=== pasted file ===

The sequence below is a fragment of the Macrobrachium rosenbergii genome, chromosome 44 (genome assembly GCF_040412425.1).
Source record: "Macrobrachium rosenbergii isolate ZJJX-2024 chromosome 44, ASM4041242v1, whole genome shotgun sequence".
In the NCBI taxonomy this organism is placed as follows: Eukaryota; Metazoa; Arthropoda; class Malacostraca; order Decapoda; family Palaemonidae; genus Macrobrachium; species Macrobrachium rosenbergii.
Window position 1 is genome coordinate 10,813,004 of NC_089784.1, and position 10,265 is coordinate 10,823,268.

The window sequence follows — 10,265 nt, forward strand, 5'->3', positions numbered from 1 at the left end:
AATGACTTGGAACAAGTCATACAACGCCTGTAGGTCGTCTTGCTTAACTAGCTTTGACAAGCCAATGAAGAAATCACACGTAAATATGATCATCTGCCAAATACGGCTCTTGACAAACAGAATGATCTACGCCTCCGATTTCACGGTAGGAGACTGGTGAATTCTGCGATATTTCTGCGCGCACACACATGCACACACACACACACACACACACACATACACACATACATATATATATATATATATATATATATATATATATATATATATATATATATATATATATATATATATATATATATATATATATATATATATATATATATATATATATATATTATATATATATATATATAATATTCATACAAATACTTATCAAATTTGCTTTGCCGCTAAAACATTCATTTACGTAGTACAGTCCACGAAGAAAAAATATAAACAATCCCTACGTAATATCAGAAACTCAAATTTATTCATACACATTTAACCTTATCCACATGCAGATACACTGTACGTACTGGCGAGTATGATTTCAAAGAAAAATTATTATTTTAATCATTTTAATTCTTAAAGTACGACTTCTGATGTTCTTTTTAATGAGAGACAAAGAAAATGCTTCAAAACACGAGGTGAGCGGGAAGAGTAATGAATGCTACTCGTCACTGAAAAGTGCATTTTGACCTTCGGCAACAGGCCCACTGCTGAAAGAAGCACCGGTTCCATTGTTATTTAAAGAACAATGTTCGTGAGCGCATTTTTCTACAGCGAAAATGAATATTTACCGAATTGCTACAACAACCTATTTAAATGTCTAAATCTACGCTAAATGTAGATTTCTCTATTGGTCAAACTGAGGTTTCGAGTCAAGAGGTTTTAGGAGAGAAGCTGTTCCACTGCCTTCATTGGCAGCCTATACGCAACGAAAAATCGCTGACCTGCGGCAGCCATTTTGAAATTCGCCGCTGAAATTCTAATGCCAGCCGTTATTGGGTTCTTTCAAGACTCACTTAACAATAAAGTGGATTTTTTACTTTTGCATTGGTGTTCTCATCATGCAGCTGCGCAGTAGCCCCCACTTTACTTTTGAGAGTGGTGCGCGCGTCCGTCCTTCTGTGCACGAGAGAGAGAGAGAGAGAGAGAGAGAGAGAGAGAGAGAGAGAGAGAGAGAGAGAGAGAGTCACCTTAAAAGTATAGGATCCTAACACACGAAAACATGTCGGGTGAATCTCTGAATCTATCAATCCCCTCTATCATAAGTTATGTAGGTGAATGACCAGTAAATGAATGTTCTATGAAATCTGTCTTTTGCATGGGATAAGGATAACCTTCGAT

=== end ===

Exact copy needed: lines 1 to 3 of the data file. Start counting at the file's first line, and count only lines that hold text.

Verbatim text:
The sequence below is a fragment of the Macrobrachium rosenbergii genome, chromosome 44 (genome assembly GCF_040412425.1).
Source record: "Macrobrachium rosenbergii isolate ZJJX-2024 chromosome 44, ASM4041242v1, whole genome shotgun sequence".
In the NCBI taxonomy this organism is placed as follows: Eukaryota; Metazoa; Arthropoda; class Malacostraca; order Decapoda; family Palaemonidae; genus Macrobrachium; species Macrobrachium rosenbergii.